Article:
Joseph Herl, Peter C. Reske, Jon D. Vieker, editors. Lutheran Service Book: Companion to the Hymns
St. Louis: Concordia Publishing House, 2019.
Volume 1: 1643 pages, volume 2: 931 pages. $179.99, hardcover.
CPH appropriately describes the new LSB: Companion to the Hymns as “the definitive resource on the hymnody of Lutheran Service Book.” It is indeed that, which makes it an especially invaluable resource for missions and outreach.
While all Christians are given to share the joy we have in Jesus, that calling/duty finds a specific focus in mission work, and hymns are especially well-suited for this expression. The better we know our hymns, the more we are able to use them, not only to share our joy, but also to teach and confess the faith. This two-volume companion contains a vast treasure of historical, musical, and devotional information, making it an excellent resource for outreach.
The essays at the beginning of volume 1 teach and support a broad usage of the hymnal, covering topics such as the value of hymns for catechesis, use of the hymnal as a primary prayer book, and introducing hymnody that is not tied to a particular culture. Encouraging the use of hymnals and demonstrating how hymns unite us is critical in mission work. The variety of topics is both helpful and inspirational.
The commentaries are useful for the specialized task of translating hymns into local languages. Sometimes hymn texts evolve as they are translated into other languages or edited for different hymnals. The essay may track those changes, helping to clarify the doctrinal truth. Comparing translations can help a translator grasp the nuances of meaning, resulting in a broader theological understanding.
For instance, the essay for O Lord, How Shall I Meet You (LSB 334) explains how a first person singular perspective can still be ultimately centered on Christ. Lutheran hymns generally avoid writing in first person. This subtle, but crucial, distinction, is not easily grasped by a non-native English speaker.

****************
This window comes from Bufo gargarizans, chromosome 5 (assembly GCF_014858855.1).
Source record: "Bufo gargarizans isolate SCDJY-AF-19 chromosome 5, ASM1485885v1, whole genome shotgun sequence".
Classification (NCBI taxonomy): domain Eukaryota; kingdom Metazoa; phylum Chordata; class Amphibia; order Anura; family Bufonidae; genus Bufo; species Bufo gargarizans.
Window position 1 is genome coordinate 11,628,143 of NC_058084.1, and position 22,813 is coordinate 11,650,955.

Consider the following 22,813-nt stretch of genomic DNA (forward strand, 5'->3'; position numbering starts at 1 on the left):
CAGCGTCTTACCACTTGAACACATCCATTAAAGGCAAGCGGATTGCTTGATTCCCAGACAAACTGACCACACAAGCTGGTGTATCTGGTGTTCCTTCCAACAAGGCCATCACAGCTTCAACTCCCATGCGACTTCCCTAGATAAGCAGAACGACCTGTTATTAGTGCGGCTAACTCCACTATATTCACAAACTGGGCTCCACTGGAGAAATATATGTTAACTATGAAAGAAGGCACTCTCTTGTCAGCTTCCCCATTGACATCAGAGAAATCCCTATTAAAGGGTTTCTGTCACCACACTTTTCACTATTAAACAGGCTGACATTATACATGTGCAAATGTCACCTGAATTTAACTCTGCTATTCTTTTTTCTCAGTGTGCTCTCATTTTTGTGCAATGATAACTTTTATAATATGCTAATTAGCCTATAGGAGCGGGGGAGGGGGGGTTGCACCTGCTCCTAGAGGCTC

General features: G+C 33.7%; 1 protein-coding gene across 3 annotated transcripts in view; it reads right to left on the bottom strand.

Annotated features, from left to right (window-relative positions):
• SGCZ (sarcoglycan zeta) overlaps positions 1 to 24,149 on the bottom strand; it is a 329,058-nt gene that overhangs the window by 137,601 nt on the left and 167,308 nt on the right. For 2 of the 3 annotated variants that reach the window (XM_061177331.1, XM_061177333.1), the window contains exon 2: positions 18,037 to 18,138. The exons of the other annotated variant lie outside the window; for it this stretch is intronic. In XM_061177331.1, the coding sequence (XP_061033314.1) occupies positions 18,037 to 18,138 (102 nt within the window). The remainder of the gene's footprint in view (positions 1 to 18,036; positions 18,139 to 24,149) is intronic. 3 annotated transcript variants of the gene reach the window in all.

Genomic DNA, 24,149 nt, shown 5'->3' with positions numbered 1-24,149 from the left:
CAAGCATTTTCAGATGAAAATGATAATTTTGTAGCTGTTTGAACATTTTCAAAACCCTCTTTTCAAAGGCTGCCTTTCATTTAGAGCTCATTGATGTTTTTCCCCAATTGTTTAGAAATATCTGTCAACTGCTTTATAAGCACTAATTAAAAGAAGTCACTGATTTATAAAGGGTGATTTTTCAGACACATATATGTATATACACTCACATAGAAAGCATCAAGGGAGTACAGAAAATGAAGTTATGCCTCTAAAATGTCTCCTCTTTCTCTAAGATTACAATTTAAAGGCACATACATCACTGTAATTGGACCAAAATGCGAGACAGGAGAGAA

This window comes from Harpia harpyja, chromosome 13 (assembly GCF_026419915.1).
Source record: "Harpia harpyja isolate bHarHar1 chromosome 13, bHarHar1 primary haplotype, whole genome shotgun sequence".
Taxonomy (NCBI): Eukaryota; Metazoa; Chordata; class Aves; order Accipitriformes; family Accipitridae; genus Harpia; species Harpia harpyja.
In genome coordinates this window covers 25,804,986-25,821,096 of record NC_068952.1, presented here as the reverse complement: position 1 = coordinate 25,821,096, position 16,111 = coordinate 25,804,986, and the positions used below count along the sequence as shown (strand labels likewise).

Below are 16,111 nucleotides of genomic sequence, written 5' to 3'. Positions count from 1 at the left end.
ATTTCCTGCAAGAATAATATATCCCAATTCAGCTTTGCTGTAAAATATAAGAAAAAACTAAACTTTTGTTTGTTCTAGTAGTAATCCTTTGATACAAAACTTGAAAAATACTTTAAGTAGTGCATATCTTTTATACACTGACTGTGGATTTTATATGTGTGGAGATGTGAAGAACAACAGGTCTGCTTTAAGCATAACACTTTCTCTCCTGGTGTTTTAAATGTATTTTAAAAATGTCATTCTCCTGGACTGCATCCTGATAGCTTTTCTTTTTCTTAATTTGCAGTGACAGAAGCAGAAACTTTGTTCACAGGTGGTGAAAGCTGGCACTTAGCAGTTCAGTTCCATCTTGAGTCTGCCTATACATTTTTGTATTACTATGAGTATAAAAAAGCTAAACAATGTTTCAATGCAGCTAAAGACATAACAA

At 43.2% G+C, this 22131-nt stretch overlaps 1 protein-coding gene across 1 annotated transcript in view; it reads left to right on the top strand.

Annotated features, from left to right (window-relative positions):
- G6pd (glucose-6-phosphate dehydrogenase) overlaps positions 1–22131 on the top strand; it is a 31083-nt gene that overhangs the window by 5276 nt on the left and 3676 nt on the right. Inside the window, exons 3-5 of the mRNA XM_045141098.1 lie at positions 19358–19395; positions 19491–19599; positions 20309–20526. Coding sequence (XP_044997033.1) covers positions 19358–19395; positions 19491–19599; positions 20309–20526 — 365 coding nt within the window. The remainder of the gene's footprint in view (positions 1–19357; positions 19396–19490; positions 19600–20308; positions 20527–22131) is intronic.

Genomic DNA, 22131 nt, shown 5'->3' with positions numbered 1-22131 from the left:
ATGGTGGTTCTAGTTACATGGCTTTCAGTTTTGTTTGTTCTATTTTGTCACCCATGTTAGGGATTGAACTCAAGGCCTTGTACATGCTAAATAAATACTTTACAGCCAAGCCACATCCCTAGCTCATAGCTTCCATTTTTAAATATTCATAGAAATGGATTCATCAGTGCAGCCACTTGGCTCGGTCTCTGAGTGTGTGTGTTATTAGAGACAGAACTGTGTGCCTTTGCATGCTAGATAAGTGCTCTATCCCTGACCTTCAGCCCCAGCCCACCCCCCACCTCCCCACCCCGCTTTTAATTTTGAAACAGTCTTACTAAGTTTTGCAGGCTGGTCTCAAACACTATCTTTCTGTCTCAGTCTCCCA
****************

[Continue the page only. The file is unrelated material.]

The essay on If Your Beloved Son, O God (568) is a good example of how a text can speak to our specific needs, even though it is centuries old. Heermann wrote this hymn during the Thirty Year’s War (1618–48) but based it on an eleventh century meditation. Thus, this hymn has comforted Christians for centuries. No time period or culture has escaped hard times. In the midst of our own particular despairs and oppressions, this hymn delivers the Gospel clearly and directly.
Common misconceptions in the mission field are that most LSB hymns are drawn from the LCMS tradition, or from other American or German sources. The Indices in Volume 2 provide helpful information to counter these assumptions, with charts for origin of texts by time period, country, and original language.
This Companion is also available in digital form, which is especially attractive when traveling and working in the field.
Using music in missions brings with it the responsibility to know our hymnal and hymns well. Knowledge of hymns moves us to a more committed and active use of them, which in turn draws others into them. I highly recommend the LSB Hymnal Companion for this purpose.
Deaconess Sandra Rhein serves as Sacred Music Educator in Asia. She is Coordinating Editor of hymnals in Swahili and Amharic and is currently assisting with hymnals in Chinese and Indonesian.